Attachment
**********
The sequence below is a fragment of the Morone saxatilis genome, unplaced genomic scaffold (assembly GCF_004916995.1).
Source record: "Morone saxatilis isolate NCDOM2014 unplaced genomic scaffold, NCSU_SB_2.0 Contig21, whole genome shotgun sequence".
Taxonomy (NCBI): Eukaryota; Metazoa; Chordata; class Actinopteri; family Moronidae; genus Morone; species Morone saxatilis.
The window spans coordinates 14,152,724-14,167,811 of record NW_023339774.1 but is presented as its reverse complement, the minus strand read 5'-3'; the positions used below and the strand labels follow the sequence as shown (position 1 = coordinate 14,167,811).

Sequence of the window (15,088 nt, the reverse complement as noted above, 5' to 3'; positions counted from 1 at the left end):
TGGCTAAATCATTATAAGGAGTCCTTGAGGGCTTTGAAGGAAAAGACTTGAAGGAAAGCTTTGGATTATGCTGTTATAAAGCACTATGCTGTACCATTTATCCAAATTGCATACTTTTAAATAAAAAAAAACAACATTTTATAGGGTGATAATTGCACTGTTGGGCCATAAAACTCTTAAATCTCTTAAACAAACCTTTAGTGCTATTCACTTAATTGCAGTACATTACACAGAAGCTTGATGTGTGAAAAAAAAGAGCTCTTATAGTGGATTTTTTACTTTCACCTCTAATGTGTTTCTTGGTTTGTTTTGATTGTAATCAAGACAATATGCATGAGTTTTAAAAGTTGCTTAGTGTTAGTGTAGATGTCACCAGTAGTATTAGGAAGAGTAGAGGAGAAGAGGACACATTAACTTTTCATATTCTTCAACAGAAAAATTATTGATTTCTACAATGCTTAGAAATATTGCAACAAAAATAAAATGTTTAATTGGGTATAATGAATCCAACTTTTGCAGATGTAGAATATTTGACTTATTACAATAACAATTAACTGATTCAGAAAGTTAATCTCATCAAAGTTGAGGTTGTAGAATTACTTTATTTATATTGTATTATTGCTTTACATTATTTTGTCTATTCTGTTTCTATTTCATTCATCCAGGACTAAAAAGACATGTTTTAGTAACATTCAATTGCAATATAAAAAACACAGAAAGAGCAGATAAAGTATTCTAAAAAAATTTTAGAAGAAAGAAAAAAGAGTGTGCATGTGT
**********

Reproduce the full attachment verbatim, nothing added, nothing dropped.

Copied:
The sequence below is a fragment of the Morone saxatilis genome, unplaced genomic scaffold (assembly GCF_004916995.1).
Source record: "Morone saxatilis isolate NCDOM2014 unplaced genomic scaffold, NCSU_SB_2.0 Contig21, whole genome shotgun sequence".
Taxonomy (NCBI): Eukaryota; Metazoa; Chordata; class Actinopteri; family Moronidae; genus Morone; species Morone saxatilis.
The window spans coordinates 14,152,724-14,167,811 of record NW_023339774.1 but is presented as its reverse complement, the minus strand read 5'-3'; the positions used below and the strand labels follow the sequence as shown (position 1 = coordinate 14,167,811).

Sequence of the window (15,088 nt, the reverse complement as noted above, 5' to 3'; positions counted from 1 at the left end):
TGGCTAAATCATTATAAGGAGTCCTTGAGGGCTTTGAAGGAAAAGACTTGAAGGAAAGCTTTGGATTATGCTGTTATAAAGCACTATGCTGTACCATTTATCCAAATTGCATACTTTTAAATAAAAAAAAACAACATTTTATAGGGTGATAATTGCACTGTTGGGCCATAAAACTCTTAAATCTCTTAAACAAACCTTTAGTGCTATTCACTTAATTGCAGTACATTACACAGAAGCTTGATGTGTGAAAAAAAAGAGCTCTTATAGTGGATTTTTTACTTTCACCTCTAATGTGTTTCTTGGTTTGTTTTGATTGTAATCAAGACAATATGCATGAGTTTTAAAAGTTGCTTAGTGTTAGTGTAGATGTCACCAGTAGTATTAGGAAGAGTAGAGGAGAAGAGGACACATTAACTTTTCATATTCTTCAACAGAAAAATTATTGATTTCTACAATGCTTAGAAATATTGCAACAAAAATAAAATGTTTAATTGGGTATAATGAATCCAACTTTTGCAGATGTAGAATATTTGACTTATTACAATAACAATTAACTGATTCAGAAAGTTAATCTCATCAAAGTTGAGGTTGTAGAATTACTTTATTTATATTGTATTATTGCTTTACATTATTTTGTCTATTCTGTTTCTATTTCATTCATCCAGGACTAAAAAGACATGTTTTAGTAACATTCAATTGCAATATAAAAAACACAGAAAGAGCAGATAAAGTATTCTAAAAAAATTTTAGAAGAAAGAAAAAAGAGTGTGCATGTGT